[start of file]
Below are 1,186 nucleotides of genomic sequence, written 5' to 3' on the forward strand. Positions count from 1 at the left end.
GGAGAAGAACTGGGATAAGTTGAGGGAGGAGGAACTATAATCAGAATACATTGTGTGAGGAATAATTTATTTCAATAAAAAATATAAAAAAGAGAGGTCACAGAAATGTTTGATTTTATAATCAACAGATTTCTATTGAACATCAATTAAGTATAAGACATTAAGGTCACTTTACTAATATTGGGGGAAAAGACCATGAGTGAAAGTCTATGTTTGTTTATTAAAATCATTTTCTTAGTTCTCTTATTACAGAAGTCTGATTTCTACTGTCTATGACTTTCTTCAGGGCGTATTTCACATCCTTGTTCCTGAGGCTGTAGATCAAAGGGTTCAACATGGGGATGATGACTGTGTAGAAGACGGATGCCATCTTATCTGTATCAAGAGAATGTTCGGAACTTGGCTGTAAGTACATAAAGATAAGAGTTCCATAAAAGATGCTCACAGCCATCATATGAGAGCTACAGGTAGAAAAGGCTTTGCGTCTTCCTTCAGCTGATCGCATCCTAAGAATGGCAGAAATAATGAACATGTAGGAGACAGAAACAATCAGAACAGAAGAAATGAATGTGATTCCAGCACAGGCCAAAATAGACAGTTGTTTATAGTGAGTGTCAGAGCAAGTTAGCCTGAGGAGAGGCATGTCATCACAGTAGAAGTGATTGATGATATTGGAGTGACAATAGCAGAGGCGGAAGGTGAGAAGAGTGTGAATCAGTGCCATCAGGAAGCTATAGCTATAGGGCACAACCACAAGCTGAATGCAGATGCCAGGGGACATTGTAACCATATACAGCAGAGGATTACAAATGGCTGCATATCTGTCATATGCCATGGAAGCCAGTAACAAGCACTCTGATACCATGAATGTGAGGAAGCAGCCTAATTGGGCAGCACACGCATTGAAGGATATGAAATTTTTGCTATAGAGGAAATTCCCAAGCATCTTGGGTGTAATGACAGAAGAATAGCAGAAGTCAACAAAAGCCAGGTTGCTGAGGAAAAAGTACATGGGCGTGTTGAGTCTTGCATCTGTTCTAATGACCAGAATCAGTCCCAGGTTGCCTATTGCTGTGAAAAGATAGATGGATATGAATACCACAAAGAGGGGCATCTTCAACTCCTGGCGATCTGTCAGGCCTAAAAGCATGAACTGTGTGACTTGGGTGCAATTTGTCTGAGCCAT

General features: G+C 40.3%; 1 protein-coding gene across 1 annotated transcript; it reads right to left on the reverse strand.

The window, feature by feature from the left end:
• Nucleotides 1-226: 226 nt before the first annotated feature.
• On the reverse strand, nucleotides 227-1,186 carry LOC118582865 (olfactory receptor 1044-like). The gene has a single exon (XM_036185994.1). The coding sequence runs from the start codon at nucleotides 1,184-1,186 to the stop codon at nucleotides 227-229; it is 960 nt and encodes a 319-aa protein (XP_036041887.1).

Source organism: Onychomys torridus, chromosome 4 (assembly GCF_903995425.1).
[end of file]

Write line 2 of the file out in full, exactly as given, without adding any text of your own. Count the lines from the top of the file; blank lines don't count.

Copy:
GGAGAAGAACTGGGATAAGTTGAGGGAGGAGGAACTATAATCAGAATACATTGTGTGAGGAATAATTTATTTCAATAAAAAATATAAAAAAGAGAGGTCACAGAAATGTTTGATTTTATAATCAACAGATTTCTATTGAACATCAATTAAGTATAAGACATTAAGGTCACTTTACTAATATTGGGGGAAAAGACCATGAGTGAAAGTCTATGTTTGTTTATTAAAATCATTTTCTTAGTTCTCTTATTACAGAAGTCTGATTTCTACTGTCTATGACTTTCTTCAGGGCGTATTTCACATCCTTGTTCCTGAGGCTGTAGATCAAAGGGTTCAACATGGGGATGATGACTGTGTAGAAGACGGATGCCATCTTATCTGTATCAAGAGAATGTTCGGAACTTGGCTGTAAGTACATAAAGATAAGAGTTCCATAAAAGATGCTCACAGCCATCATATGAGAGCTACAGGTAGAAAAGGCTTTGCGTCTTCCTTCAGCTGATCGCATCCTAAGAATGGCAGAAATAATGAACATGTAGGAGACAGAAACAATCAGAACAGAAGAAATGAATGTGATTCCAGCACAGGCCAAAATAGACAGTTGTTTATAGTGAGTGTCAGAGCAAGTTAGCCTGAGGAGAGGCATGTCATCACAGTAGAAGTGATTGATGATATTGGAGTGACAATAGCAGAGGCGGAAGGTGAGAAGAGTGTGAATCAGTGCCATCAGGAAGCTATAGCTATAGGGCACAACCACAAGCTGAATGCAGATGCCAGGGGACATTGTAACCATATACAGCAGAGGATTACAAATGGCTGCATATCTGTCATATGCCATGGAAGCCAGTAACAAGCACTCTGATACCATGAATGTGAGGAAGCAGCCTAATTGGGCAGCACACGCATTGAAGGATATGAAATTTTTGCTATAGAGGAAATTCCCAAGCATCTTGGGTGTAATGACAGAAGAATAGCAGAAGTCAACAAAAGCCAGGTTGCTGAGGAAAAAGTACATGGGCGTGTTGAGTCTTGCATCTGTTCTAATGACCAGAATCAGTCCCAGGTTGCCTATTGCTGTGAAAAGATAGATGGATATGAATACCACAAAGAGGGGCATCTTCAACTCCTGGCGATCTGTCAGGCCTAAAAGCATGAACTGTGTGACTTGGGTGCAATTTGTCTGAGCCAT